Mr. RNS was evaluated for right sided cytoreductive nephrectomy for which urosurgery consultation was sought. The general condition of patient precluded such an approach. He did not complain of pain or bleeding from the tongue pathology and hence, palliative local treatment in the form of radiotherapy was withheld. He has been started of Sunitinib 50 mg OD on a 4 week on and 2 week off schedule.
| > Discussion|| |
Metastasis of cancer to the mouth cavity, and particularly to the tongue, is extremely rare. In a review of 6881 cancers, 0.2% incidence of lingual metastasis was observed by Zegarelli.  The rarity of lingual metastasis is possibly explained in terms of the inhospitable nature of the site. The tongue is subject to mechanical, chemical and thermal variation, all of which function to inhibit colonization. Further, it is now recognized that skeletal muscle secretes several factors that have anti-cancer activity including TNF-α, TGF-β, lymphocyte infiltrating factor, interferon, lactic acid, proteolytic enzymes and adenosine receptor agonists. , Cancers which are commonly known to metastasize to the tongue include Kidney (28%), Lung (28%) Skin melanoma (11%) and Breast (9%). 
About 30% of patients with RCCs present with metastatic disease.  75% of these patients have metastases to the lung, 36% to soft tissues, 20% to bone, 18% to liver, 8% to cutaneous sites, and 8% to the central nervous system.  Approximately 15% of renal cell carcinomas metastasize to the head and neck region - specifically, to the paranasal sinuses, larynx, jaws, temporal bones, thyroid gland, and parotid glands. ,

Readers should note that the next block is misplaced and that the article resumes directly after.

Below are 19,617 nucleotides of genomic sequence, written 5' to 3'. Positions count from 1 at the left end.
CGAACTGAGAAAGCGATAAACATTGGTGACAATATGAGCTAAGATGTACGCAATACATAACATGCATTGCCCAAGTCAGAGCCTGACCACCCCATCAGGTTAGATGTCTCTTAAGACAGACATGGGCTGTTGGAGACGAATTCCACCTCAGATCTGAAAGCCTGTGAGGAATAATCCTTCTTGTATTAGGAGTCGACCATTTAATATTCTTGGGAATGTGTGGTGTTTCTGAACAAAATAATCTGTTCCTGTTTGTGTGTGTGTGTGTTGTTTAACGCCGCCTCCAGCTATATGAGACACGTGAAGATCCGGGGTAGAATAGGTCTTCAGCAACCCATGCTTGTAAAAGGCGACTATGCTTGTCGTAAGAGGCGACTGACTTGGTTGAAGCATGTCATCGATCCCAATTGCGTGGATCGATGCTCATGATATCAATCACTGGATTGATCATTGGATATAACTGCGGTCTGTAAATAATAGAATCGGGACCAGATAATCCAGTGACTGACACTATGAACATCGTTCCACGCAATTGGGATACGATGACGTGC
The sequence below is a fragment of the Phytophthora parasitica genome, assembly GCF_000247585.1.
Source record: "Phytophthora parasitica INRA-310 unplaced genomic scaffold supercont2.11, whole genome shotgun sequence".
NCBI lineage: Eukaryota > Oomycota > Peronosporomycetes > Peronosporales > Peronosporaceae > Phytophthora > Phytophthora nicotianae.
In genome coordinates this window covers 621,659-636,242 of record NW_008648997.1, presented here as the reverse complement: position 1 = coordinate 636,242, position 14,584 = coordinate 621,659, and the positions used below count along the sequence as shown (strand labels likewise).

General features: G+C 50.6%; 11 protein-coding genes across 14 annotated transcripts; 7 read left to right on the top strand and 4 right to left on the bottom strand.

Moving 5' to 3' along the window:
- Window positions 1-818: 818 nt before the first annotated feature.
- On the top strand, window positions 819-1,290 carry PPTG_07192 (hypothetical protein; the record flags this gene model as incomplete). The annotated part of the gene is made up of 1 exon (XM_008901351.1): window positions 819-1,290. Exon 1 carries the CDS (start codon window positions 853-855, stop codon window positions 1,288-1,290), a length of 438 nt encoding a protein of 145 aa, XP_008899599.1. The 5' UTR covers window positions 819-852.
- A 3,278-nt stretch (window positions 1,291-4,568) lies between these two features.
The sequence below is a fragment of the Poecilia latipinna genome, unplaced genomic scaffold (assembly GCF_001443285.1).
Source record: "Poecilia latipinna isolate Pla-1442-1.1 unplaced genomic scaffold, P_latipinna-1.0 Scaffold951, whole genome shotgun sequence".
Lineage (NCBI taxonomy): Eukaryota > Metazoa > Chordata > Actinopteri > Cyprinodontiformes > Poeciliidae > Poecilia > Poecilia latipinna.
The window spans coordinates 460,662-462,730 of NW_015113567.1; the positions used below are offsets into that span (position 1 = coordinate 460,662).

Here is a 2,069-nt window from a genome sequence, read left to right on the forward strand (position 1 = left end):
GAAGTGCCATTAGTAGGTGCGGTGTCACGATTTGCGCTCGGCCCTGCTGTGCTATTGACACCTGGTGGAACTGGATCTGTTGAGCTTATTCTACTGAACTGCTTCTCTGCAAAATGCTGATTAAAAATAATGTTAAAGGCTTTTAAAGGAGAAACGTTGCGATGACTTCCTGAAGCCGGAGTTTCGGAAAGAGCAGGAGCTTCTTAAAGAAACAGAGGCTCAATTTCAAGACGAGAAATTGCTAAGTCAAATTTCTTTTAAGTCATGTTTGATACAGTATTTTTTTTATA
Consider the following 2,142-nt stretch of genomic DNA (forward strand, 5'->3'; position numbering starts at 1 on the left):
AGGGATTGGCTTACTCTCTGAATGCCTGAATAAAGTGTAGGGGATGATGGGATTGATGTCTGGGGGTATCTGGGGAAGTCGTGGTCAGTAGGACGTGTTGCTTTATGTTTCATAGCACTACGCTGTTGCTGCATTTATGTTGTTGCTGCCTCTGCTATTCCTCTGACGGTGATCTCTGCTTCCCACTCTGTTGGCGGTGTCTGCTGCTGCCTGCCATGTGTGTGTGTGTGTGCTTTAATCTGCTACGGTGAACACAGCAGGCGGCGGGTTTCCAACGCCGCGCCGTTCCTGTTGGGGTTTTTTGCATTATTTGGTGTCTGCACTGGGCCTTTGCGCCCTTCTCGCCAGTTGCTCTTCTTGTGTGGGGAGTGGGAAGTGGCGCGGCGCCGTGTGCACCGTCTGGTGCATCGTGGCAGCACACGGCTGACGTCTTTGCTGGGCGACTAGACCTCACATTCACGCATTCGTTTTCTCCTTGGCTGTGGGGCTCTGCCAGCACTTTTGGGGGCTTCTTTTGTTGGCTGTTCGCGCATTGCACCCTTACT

An exhaustive literature review on tongue metastasis as a presenting feature of renal cell carcinoma was done recently by Azam et al.  They were able to identify 28 such cases in a period from 1911 to 2008. Out of these, only 3 cases presented initially with tongue metastases before the diagnosis of primary renal cell carcinoma. The case being presented here constitutes the fourth such case reported in the literature.
Management of metastatic RCC (mRCC) is one of the exciting new areas of research with a host of molecules now available for therapy. As per literature patients with a good performance status and only one site of metastasis are considered candidates for immunotherapy. This represents fewer than 5% of the population of mRCC patients. All other patients are considered candidates for anti-angiogenics based on the results of phase III trials, with sunitinib considered standard treatment as was used in this case, and bevacizumab plus IFN-α being an option. 
The importance of eliciting proper history and evaluation of all presenting symptoms and signs is very well demonstrated in this case. The rarity of secondary tongue cancers requires a very high index of suspicion for diagnosis. However, systematic approach usually reveals the primary site in a majority of cases.
| > References|| |
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[Figure 1], [Figure 2]